ANALYSIS: Hamas's drive for legitimacy hits brick wall of Palestinian opinion
New policy document criticised by many outside Gaza, amid claims Hamas has dropped decades of struggle to gain recognition
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Palestinian analysts have rounded on Hamas after it published a policy document promising a new direction, with some saying it had dispensed with decades of struggle in an attempt to gain international legitimacy.
Hamas on Monday released its 42-article declaration that accepted the 1967 borders as the basis for a Palestinian state, reneged on the call for Israel's destruction, and recognised the Palestine Liberation Organisation as the "national framework" of the Palestinian people.
However, many Palestinians outside of Hamas-controlled Gaza voiced their disappointment. An Arabic hashtag, "without substance" was used widely on social media, while many commentators and activists called the movement "opportunistic".
Several social media users were troubled by article 20, which stated that Hamas now aims to establish a Palestinian state along the 1967 borders as a formula for national consensus.
This move was a clear departure from Hamas' previous stance in calling for a complete retrieval of Palestinian lands along the 1948 borders.
"The second part of article 20 is a new conspiracy among a series of conspiracies led political parties," wrote Palestinian activist Fahd Abed on Facebook. "It is a clear and unjustifiable negligence of our people's suffering, sacrifice and blood."
"Our people are not a laboratory for experimentation nor our lands to be gambled with by political parties," he said, adding that the rift between the Palestinian people and political parties would only increase from here on.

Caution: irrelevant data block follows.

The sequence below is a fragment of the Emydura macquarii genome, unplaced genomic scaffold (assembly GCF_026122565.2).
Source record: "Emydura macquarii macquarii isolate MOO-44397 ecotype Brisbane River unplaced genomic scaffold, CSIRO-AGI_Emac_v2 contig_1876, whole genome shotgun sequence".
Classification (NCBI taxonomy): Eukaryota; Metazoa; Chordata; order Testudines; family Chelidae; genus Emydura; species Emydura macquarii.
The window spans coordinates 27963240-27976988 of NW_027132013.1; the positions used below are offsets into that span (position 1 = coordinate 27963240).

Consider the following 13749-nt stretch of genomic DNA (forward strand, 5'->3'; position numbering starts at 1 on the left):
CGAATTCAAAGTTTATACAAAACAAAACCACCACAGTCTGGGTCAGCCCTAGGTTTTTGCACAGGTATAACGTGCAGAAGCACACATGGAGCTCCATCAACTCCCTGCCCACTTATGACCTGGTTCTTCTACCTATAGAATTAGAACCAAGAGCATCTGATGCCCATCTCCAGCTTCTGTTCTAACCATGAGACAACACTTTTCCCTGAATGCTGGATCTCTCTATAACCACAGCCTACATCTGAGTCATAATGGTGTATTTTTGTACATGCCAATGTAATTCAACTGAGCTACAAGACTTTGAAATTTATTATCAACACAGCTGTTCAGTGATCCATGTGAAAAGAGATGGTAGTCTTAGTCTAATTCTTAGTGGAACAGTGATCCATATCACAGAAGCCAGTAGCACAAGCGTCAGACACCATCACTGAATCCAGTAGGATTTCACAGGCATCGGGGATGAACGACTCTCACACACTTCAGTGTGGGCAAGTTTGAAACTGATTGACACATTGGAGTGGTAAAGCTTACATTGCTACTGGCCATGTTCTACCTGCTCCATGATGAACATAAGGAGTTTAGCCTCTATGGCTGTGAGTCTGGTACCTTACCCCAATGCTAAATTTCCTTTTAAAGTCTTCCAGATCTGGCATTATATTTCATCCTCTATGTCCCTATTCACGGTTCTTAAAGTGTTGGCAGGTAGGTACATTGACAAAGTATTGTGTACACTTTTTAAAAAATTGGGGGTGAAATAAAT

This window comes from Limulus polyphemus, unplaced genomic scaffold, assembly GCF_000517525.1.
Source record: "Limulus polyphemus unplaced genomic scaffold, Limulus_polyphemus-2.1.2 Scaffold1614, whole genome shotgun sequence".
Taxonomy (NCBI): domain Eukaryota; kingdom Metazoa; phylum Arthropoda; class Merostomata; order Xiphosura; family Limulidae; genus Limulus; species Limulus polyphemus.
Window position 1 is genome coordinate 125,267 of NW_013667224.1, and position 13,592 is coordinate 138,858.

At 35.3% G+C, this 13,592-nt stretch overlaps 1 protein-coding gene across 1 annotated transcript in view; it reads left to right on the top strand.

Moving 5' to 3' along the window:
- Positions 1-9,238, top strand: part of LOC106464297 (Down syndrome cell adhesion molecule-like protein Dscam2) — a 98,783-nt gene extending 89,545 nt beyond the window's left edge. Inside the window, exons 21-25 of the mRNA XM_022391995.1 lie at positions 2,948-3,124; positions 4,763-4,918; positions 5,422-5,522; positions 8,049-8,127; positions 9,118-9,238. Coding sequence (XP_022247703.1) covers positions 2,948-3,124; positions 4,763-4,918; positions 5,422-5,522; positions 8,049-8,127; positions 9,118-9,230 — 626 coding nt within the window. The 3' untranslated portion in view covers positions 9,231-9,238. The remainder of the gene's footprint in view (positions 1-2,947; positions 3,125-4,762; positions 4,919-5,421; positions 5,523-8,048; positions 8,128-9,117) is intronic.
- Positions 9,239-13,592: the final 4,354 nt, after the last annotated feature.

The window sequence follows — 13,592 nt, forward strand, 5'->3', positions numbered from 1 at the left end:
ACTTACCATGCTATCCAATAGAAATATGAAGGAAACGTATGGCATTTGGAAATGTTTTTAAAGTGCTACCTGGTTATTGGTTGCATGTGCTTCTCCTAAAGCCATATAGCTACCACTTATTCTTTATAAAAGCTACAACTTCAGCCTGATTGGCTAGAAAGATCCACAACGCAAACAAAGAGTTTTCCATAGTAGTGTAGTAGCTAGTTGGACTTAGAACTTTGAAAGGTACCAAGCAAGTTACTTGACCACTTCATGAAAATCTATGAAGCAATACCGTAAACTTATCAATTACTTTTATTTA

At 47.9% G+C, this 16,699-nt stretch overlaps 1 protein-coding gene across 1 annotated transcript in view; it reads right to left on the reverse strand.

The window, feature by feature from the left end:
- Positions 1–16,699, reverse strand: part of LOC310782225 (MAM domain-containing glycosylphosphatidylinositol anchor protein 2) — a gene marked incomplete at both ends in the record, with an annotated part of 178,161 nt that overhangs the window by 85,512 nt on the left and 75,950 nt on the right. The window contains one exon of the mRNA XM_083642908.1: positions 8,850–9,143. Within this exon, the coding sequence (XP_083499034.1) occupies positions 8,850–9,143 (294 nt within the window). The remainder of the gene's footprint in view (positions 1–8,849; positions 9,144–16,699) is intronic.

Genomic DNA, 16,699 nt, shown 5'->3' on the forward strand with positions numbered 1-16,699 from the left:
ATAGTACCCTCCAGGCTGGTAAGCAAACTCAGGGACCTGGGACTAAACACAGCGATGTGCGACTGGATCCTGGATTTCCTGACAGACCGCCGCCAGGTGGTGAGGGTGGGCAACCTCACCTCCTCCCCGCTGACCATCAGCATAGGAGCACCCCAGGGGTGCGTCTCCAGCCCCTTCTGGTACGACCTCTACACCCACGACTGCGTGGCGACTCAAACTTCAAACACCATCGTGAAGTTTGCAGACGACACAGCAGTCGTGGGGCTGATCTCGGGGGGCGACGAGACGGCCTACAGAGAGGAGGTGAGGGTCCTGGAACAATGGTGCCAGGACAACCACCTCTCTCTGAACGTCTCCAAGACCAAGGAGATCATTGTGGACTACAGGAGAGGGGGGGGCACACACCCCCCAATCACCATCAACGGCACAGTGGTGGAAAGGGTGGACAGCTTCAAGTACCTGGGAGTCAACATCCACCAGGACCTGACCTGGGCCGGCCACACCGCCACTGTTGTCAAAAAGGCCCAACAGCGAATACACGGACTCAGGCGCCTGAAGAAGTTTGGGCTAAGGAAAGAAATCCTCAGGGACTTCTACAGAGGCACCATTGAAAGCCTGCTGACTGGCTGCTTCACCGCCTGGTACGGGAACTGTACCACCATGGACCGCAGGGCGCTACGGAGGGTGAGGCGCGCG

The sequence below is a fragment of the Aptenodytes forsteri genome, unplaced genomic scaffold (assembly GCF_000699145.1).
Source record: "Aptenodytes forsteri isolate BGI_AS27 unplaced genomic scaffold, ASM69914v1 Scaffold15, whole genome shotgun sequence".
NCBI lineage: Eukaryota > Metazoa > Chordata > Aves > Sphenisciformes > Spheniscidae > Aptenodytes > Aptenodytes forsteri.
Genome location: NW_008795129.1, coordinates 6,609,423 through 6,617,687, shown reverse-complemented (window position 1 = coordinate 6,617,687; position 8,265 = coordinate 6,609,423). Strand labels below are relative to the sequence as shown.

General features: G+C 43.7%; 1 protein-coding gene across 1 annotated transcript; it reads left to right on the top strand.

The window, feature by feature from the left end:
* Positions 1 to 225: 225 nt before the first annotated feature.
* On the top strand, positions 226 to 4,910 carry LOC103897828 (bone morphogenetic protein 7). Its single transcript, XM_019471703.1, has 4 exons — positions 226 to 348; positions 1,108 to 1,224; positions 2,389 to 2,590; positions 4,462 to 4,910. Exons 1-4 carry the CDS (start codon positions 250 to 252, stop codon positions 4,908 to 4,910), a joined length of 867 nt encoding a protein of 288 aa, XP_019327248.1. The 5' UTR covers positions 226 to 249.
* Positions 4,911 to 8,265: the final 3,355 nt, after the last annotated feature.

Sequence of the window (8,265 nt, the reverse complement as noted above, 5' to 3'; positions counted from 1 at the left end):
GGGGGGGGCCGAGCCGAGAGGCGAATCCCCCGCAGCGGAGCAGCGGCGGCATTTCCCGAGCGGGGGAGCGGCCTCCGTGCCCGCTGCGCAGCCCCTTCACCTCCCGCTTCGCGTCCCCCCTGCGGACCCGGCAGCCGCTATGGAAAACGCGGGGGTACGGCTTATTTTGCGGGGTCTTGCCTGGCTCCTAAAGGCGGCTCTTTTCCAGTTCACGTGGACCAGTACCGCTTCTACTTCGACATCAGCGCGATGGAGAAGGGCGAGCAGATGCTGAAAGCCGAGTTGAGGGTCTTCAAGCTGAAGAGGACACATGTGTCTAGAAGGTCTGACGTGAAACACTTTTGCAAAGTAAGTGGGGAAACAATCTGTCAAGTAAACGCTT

Activist and journalist Fadi Arouri, from Ramallah, mocked the declaration on Facebook: "So now, after all these years, they [Hamas] tell me that they agree to a Palestinian state along the 1967 borders," he said.
"Why didn't they just declare that long ago instead of putting us through decades of infighting with Fatah and other political parties?"
Critics said Hamas had betrayed decades of struggle (Reuters)
Some analysts see the move as an attempt by Hamas to ease tension with regional allies and assuage hostilities with global powers.
Speculation has also mounted over who will succeed 82-year-old Abbas, whose Fatah movement is based in the occupied West Bank, as Palestinian president.
Palestinian journalist and analyst Rami Mehdawi told MEE that after Israel had "weakened Fatah as a representative of the Palestinian people" this move by Hamas to appear "moderate" is in preparation for the movement to launch unconditional negotiations with Israel."
"It is an attempt to gain recognition and acknowledgement from the international community," added Mehdawi.
Also reflecting on the ongoing conflict between Fatah and Hamas, Palestinian activist Ahmed Harthi wrote in a Facebook post: "It is interesting that political parties are ready to become flexible and moderate in order to gain international recognition, while this flexibility disappears when we need to form a unity government."
"In an attempt to maintain power, we have seen both sides of the division [Fatah and Hamas] appear to be more flexible. But everything has a price and I fear that more seats in power will be at the price of achieving our political objectives."
'Too early to judge'
Some analysts said while the announcement was potentially positive, they would need more time to be convinced that the party has not given up on its principles.
"It is too early to judge whether this document is a political development and manoeuvre to gain international, Arab and Western recognition, or if it is the beginning of Hamas' downfall," Palestinian journalist Ahmed Jarrar told MEE.
"The coming days, or even years, will tell whether Hamas has established a new model for resisting Israeli occupation or not."
Not all reaction was criticism, however. Others social media users regarded the move as a necessary and balanced political manoeuvre.